TV programmers have a major visibility problem in the advertising marketplace. Executives from Discovery Communications, Walt Disney and Scripps Networks during earnings calls this week described a sense of uncertainty around how marketers will spend through the remainder of the year.
"We can't really tell where it's going right now," said David Zaslav, CEO, Discovery Communications, during its third-quarter earnings call this week.
Discovery's domestic ad revenue increased just 1%, hurt by lackluster ratings and marketers' desire to buy closer to need.
"There's no question that the last month that things have slowed," Mr. Zaslav said. "There's no question on the volume side, there's no question that there's more scatter in the marketplace and there's no question that advertisers are holding their wallets closer, even on the movie side, and kind of coming in late bursts. We really can't say where it is; our sense is, it's a little more cautiousness about how to deploy capital, but we have the holiday season coming up and we may be surprised that it does very well and it may continue to be slow the way it is."
Marketers are making media buys so close to need that Discovery sold inventory on Thursday and Friday last week to air that same weekend, Mr. Zaslav noted.
"We are looking at a very late-moving market in advertising," Robert Iger, chairman and chief executive officer of Walt Disney, said on the company's earnings call. "I think you've talked to the different media companies. You've heard this over and over that people are committing cash late, which makes it very hard to read what the numbers really are going to wind up for the quarter. But suffice to say that there's a little bit of softness in the pacings."
AMC Networks and Turner Broadcasting also posted lackluster ad revenue. Domestic advertising at Turner was essentially flat, as ratings at its channels have remained a headwind and scatter demand during the quarter was modest.
At AMC's national networks, ad revenue declined 5.8% to $138 million. The majority of that decline was due to tough comparisons at the flagship network a year earlier, when the final season of "Breaking Bad" led to an advertising windfall. But Josh Sapan, president and CEO of AMC Networks, said he expects the return of "The Walking Dead" to boost the fourth quarter.
"On the advertising pacing thing, really what we're seeing is, again, just a lot more buying being bought into the fourth quarter," said Lori Hickok, exec VP - finance and administration, Scripps Networks. "It's just a shift, I think, from how they're buying, which fits a little bit with that closer to market time for advertisers. So fourth quarter I think they're looking at their year-end results, looking what they need to do."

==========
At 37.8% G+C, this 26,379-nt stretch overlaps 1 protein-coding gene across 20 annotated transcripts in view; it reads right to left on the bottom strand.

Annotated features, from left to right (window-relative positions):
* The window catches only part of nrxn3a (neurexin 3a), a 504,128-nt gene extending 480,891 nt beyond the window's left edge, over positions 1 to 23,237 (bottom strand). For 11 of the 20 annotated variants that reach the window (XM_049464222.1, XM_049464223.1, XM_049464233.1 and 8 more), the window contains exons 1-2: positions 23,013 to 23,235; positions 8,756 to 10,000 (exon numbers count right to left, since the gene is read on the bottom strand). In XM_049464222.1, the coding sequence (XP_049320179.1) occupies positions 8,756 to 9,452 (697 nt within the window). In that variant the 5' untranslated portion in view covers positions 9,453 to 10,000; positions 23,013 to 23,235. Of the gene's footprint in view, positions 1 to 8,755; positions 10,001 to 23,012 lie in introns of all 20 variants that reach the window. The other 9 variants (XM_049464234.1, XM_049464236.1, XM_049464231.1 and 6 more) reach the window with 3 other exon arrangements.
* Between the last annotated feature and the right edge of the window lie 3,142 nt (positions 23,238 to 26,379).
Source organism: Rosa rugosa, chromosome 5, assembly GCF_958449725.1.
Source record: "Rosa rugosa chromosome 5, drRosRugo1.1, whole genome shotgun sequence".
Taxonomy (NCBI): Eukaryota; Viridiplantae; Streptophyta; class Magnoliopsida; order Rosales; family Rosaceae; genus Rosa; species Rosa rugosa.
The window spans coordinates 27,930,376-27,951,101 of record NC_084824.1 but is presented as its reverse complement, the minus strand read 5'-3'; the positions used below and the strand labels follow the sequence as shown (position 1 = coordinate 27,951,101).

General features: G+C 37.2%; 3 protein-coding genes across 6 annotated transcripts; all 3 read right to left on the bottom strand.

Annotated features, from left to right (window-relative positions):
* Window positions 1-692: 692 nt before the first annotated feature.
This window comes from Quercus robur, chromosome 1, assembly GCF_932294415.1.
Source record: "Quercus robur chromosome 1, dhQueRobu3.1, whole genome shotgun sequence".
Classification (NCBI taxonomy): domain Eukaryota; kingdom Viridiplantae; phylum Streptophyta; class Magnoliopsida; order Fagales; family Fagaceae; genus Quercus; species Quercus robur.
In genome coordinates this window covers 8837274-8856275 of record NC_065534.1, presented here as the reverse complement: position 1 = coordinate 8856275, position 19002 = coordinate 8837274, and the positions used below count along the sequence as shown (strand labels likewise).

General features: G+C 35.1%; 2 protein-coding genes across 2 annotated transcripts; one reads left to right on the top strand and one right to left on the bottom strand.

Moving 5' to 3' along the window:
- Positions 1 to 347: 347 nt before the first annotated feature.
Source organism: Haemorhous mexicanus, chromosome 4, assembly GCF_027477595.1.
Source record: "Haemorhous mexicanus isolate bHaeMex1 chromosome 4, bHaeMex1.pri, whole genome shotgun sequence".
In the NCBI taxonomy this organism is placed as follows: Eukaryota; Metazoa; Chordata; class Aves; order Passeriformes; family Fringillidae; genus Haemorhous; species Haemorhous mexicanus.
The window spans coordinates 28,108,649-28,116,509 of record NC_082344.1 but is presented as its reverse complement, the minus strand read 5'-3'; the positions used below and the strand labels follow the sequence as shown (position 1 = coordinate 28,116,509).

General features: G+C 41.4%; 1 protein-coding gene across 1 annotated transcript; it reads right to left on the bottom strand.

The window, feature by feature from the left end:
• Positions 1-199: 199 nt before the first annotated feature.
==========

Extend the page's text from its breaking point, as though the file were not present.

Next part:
Still, Ms. Hickok said that even in this slower marketplace, Scripps has seen an increase in demand for scatter.
Scripps had one of the strongest quarters, with ad revenue climbing 5.4% to $432 million.
The biggest question mark has been just how much of marketers' ad budget are shifting out of TV and into digital.
Unilever said on its earnings call last week that it is now allocating 20% of its advertising to digital media, while Yum Brands has noted that 40% of its spending on Pizza Hut is going to digital, according to Brian Wieser, analyst, Pivotal Research Group.
"I'd say there's no question that some money has siphoned out of traditional media and onto digital platforms," Mr. Iger said. "We know that because we have taken advantage of it with our digital presence. We also know it because we are an advertiser, and a substantial component of our advertising buys, particularly the studio and our theme parks, is digital -- even though, by the way, there's still a little less data than we would like to back that up. But digital has become a large component of most advertising campaigns, or a component, and that came from somewhere."
Fox Chief Operating Officer Chase Carey was more optimistic about the health of the ad market. While he acknowledged that some advertising dollars are shifting from TV to digital, he contended that it's marginal, and that the real issue is concerns about the economy. Macro-pressures have led to some softness in volume and business being done in the short-term, he said.
Fox's domestic cable channels posted a healthy 10% increase in ad revenue, but its broadcast channels saw a 5% decline in ad sales on the heels of a dismal start to the new fall season.
Mr. Carey called out weakness in autos, despite an uptick in sales in the category.
"It seems like they're keeping more of the money in their pocket," he said. "Hopefully, some of it comes back into the market."
Mr. Carey said he is looking to the holidays and new budgets in January to pull some money back into the advertising ecosystem.
CBS CEO Leslie Moonves also noted that the eye network saw scatter pick up in the third quarter and that he expects it to improve further into the fourth quarter.
Overall, ad revenue at the company grew 2% during the quarter, driven by "Thursday Night Football" on CBS and political advertising.
"We had a weaker market over the summer, obviously, there's a slowness in the marketplace, Mr. Moonves said. Howewver, he noted that so far this fall season three out of the four major broadcast networks have seen viewership grow or remain steady.
Mr. Moonves implied broadcast is outperforming cable in the ad market.
"And while broadcast as a whole is having a solid season, basic cable is not doing as well," he said. "So any share shift towards digital is coming primarily at the expense of cable and print."
Discovery's Mr. Zaslav acknowledged that -- while there's been some ratings weakness not only at his company, but across cable this summer -- things are starting to turn around.